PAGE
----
Our Sages said: “The suffering of animals is Torah law” (Shabbos 128b); that is, it is forbidden by Torah law to cause an animal to suffer. For this reason they are to be fed before the person who owns them eats his own food. This law is alluded in the verse, I shall provide grass in your field for your cattle and you will eat and you will be satisfied (Devarim 11:15) — first “I shall provide grass in your field for your cattle” and only after that “and you will eat and you will be satisfied.” A story is told of a man who lived in the time of the Arizal who was punished with the death of his children because his family caused suffering to chicks. There had been a basket lying in a place that the young chickens used to climb up to their mother hen, but the man’s wife removed the basket, not realizing that by doing so the chicks would have no way of climbing up. For this the family was punished! From this episode we learn why it is important to heed the will and testament of Rabbi Yehudah Hachassid, who wrote that one should not raise chickens, for it is nearly impossible to guarantee that they not suffer under our care. Most often people to not succeed in caring for them properly, as seen from the fact that most of them die from falling or they are eaten by cats and mice and the like. It is therefore better that we not raise them at all. Nevertheless, one who has no choice but to raise animals, should be exceedingly careful and must urge his family to give them their food on time, because ultimately it is the responsibility of the head of the household that they be fed. The punishment of one who causes their suffering is indeed severe. One must be especially careful about this if they are locked in a cage, in which case one must be even more compassionate and give them their food as early as possible, to avoid the sin of causing suffering to animals.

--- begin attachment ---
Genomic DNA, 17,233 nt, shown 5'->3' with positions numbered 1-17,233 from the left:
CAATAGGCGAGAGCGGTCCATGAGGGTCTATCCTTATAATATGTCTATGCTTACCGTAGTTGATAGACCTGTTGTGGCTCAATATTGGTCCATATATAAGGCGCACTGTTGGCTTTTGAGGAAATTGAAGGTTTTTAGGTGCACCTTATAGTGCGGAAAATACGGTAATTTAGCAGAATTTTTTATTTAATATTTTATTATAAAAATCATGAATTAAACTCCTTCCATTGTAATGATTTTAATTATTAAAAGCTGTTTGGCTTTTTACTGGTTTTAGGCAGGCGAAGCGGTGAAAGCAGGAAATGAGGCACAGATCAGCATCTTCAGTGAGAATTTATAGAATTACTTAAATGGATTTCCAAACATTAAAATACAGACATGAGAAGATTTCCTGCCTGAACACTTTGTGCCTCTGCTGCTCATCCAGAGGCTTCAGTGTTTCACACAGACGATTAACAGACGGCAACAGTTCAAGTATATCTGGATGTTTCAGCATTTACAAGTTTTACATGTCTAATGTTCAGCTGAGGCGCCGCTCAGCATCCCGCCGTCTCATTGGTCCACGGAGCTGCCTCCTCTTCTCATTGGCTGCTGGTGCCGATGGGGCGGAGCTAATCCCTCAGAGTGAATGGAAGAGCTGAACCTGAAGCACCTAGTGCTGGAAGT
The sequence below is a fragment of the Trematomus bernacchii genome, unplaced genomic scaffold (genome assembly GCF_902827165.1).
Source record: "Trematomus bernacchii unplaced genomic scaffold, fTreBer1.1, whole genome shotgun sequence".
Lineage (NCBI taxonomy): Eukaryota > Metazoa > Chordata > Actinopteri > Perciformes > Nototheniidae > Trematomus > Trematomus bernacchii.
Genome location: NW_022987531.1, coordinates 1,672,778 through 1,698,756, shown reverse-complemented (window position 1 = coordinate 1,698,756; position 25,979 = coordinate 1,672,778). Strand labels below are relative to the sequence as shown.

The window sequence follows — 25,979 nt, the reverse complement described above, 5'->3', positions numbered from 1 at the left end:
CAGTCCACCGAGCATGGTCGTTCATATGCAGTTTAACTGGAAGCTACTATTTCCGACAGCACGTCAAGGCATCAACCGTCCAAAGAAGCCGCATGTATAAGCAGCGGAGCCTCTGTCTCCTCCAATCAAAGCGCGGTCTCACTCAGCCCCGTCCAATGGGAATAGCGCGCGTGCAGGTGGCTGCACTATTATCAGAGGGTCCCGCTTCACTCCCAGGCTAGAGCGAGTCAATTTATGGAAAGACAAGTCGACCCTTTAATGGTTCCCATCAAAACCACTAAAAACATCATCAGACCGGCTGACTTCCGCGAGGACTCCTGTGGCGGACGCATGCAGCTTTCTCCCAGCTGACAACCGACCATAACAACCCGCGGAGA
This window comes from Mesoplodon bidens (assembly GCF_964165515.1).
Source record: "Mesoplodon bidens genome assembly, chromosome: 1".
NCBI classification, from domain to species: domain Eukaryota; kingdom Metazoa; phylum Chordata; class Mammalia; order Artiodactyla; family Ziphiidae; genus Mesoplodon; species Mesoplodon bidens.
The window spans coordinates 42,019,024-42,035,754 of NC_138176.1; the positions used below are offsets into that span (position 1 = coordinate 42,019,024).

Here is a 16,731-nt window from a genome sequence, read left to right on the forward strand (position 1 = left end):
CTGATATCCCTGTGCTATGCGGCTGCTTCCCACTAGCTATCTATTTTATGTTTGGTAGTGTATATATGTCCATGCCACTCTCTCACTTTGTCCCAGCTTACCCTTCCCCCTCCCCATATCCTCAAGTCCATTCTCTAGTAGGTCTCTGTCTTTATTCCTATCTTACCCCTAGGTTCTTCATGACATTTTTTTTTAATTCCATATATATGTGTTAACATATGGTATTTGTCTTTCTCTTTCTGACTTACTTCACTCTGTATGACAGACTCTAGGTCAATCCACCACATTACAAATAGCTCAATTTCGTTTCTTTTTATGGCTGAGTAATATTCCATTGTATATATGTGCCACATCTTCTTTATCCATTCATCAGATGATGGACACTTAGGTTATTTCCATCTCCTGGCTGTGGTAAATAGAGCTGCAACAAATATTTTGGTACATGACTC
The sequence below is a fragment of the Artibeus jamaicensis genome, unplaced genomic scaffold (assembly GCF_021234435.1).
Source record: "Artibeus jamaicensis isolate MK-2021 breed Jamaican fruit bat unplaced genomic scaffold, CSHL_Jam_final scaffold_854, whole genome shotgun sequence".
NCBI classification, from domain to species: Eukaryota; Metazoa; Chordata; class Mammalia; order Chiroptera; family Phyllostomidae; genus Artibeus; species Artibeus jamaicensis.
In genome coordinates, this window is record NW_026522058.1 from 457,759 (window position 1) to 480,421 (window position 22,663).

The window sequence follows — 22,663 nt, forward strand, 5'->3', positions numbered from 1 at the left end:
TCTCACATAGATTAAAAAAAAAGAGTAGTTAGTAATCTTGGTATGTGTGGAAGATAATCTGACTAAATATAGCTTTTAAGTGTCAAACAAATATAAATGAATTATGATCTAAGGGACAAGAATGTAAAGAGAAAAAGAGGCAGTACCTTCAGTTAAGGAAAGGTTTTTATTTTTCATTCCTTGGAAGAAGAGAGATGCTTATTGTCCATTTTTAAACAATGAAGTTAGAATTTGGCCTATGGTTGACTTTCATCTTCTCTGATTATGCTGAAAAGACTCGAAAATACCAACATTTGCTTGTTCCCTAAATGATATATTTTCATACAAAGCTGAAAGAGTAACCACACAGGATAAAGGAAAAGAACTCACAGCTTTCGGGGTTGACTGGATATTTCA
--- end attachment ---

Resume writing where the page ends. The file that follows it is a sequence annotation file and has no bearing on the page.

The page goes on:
י״ח בסיון ה׳תש״פ
My brother and my nation, take this Torah book, in this and like this learn well, listen and revival your soul, you will achieve joy and joy, in this world and next world. (from introduction of the author) 1